‘John Semple hearing the sound of their feet about the house, and a confused noise of whispering, dreaded what was the matter, and having a right thought of their design, considered with himself what to do in that extremity, and at length concluded to venture his escape out at a narrow window, which while he was endeavouring, and half out and half in, five or six of the party espied him, and discharged their pieces at him, and killed him dead on the spot.’

Bargany © James Allan and licensed for reuse.

‘After they had perpetrate this murder, as if they had done some worthy exploit, they and the said Fergusson went to the barns of Bargeny, and drank and caroused till next night.’

As noted above, Ferguson was a known associate of Lord Bargany. Bargany’s new house was under construction in Dailly parish from at least 1681.

‘An honest woman near that place, in a little time meeting with Fergusson, challenged him, how his conscience suffered him to be thus accessary to the death of that innocent man, who left a wife and four or five small shiftless children behind him. He scornfully replied, that it was a piece of kindness done to her and them, since her husband, with those he entertained, would have eaten up all they had.” This is attested by several honest people yet in that parish, from their particular knowledge of all its circumstances, Gilbert M’Lurkin [M’Larchan/Maclachan?], Thomas Alexander, and others.’ (Wodrow, History, IV, 244.)

Semple’s Grave at Old Dailly © Walter Baxter and licensed for reuse.

Semple is buried with Thomas/John Mclorgan in Old Dailly churchyard. Old Dailly churchyard, which is not situated at New Dailly.

Map of Old Dailly Churchyard           Street View of Old Dailly Churchyard

The inscription on the gravestone is as follows:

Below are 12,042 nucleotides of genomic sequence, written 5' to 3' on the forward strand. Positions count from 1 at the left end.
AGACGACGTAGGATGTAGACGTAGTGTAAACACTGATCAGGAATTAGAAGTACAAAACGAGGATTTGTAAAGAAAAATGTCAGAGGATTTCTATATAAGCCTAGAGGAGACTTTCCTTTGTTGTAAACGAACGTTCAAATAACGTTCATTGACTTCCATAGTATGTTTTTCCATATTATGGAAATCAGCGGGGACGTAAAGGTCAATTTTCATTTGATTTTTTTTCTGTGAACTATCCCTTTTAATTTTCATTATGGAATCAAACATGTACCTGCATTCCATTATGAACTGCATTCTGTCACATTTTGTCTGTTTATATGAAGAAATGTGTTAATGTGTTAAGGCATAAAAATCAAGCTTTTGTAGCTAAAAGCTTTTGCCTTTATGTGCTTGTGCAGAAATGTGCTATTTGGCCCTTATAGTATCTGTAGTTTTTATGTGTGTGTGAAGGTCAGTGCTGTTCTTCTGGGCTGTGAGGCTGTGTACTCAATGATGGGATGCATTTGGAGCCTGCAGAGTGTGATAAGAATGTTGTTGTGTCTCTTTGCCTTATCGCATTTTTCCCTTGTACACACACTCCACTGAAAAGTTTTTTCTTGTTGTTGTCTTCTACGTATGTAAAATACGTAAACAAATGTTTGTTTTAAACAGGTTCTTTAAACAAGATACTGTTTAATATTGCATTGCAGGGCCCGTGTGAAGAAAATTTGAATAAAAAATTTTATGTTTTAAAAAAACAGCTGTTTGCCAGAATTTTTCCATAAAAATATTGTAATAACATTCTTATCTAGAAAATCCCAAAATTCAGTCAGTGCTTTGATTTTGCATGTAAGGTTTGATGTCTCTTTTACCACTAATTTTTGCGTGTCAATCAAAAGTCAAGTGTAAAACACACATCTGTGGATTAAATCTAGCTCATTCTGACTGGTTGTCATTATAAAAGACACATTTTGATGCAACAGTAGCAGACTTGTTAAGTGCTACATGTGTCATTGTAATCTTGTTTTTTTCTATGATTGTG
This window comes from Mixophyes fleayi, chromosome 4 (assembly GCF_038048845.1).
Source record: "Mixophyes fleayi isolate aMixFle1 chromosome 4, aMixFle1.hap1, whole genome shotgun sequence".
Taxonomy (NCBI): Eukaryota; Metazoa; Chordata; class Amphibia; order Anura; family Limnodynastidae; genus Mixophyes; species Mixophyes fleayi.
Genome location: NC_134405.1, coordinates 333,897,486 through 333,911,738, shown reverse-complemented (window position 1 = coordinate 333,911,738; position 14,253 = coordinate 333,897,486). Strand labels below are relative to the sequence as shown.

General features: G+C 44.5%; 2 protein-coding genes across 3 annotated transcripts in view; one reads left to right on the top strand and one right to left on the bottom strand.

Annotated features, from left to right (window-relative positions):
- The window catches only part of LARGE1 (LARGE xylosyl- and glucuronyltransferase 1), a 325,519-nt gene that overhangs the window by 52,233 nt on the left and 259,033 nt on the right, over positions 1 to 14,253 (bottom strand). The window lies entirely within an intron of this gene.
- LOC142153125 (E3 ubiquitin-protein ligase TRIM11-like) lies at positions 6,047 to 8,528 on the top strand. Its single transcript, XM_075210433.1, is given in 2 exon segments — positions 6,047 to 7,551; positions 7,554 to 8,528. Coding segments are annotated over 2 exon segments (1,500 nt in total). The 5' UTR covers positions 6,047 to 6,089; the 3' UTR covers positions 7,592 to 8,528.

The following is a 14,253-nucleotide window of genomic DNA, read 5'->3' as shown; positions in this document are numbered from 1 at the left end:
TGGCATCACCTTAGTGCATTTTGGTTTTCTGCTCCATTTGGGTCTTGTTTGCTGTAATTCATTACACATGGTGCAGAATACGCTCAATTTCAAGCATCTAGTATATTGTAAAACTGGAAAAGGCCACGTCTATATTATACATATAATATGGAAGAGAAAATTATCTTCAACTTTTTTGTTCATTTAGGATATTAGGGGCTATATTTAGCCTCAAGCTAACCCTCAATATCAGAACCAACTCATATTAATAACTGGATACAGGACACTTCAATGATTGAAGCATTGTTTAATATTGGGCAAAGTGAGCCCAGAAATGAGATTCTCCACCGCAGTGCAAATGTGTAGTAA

‘HERE LIES
the Corpse of JOHN
SEMPLE who was
Shot by Kilkerran
at command of
Cornet James Douglas
Also Here lies
THOMAS McCLORGAN
who was shot
uncertain by whom
for their adherence
to the Word of GOD
And the Covenanted
Reformation 1685.’

[on reverse]

‘ERECTED
A.D. MDCCCXXV [1825]
By a public
contribution
to the memory of those
who for their
Devoted attachment
To the cause of
Truth fell victims to
Despotic power.’

According to Thomson in the late nineteenth century, ‘lying flat on the ground, in front of the obelisk, is the old monument. Its inscription can still be read.’ (Thomson, Martyr Graves, 325.)

Dundas was also responsible for the shooting of Edward McKean in Barr parish.

For an account of the death of the mysterious Mclorgan, see here.

Text © Copyright Dr Mark Jardine. All Rights Reserved.

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~ by drmarkjardine on April 22, 2012.

4 Responses to “Death in Dailly: The Shooting of John Semple, Covenanter, in the Killing Times of 1685”

  1. […] two martyrs, Mowat and McWhae, and the responsibility of Cornet James Dundas for the killings of John Semple and Edward McKean, I argued that historical errors had been made in the transmission of the […]

  2. […] Wedderburn’s troop were garrisoned in different areas. At least some of the troop under Cornet James Dundas were garrisoned at Blairquhan in Straiton parish in Carrick. Dundas executed Edward McKean in February, 1685 and John Semple. […]

  3. […] by Bargany in February, 1685. Bargany was also indirectly involved in the circumstances surrounding the summary execution of John Semple in Dailly parish in the April of the same year. His house may also have been connected to the […]

  4. […] at Old Dailly, which lies beside the Penwhapple Burn, are the gravestones of John Semple, who was shot by Cornet Dundas when escaping out of a window, and Thomas Mclorgan, who was shot at Drummellane and was probably the son of an officer at Bargany […]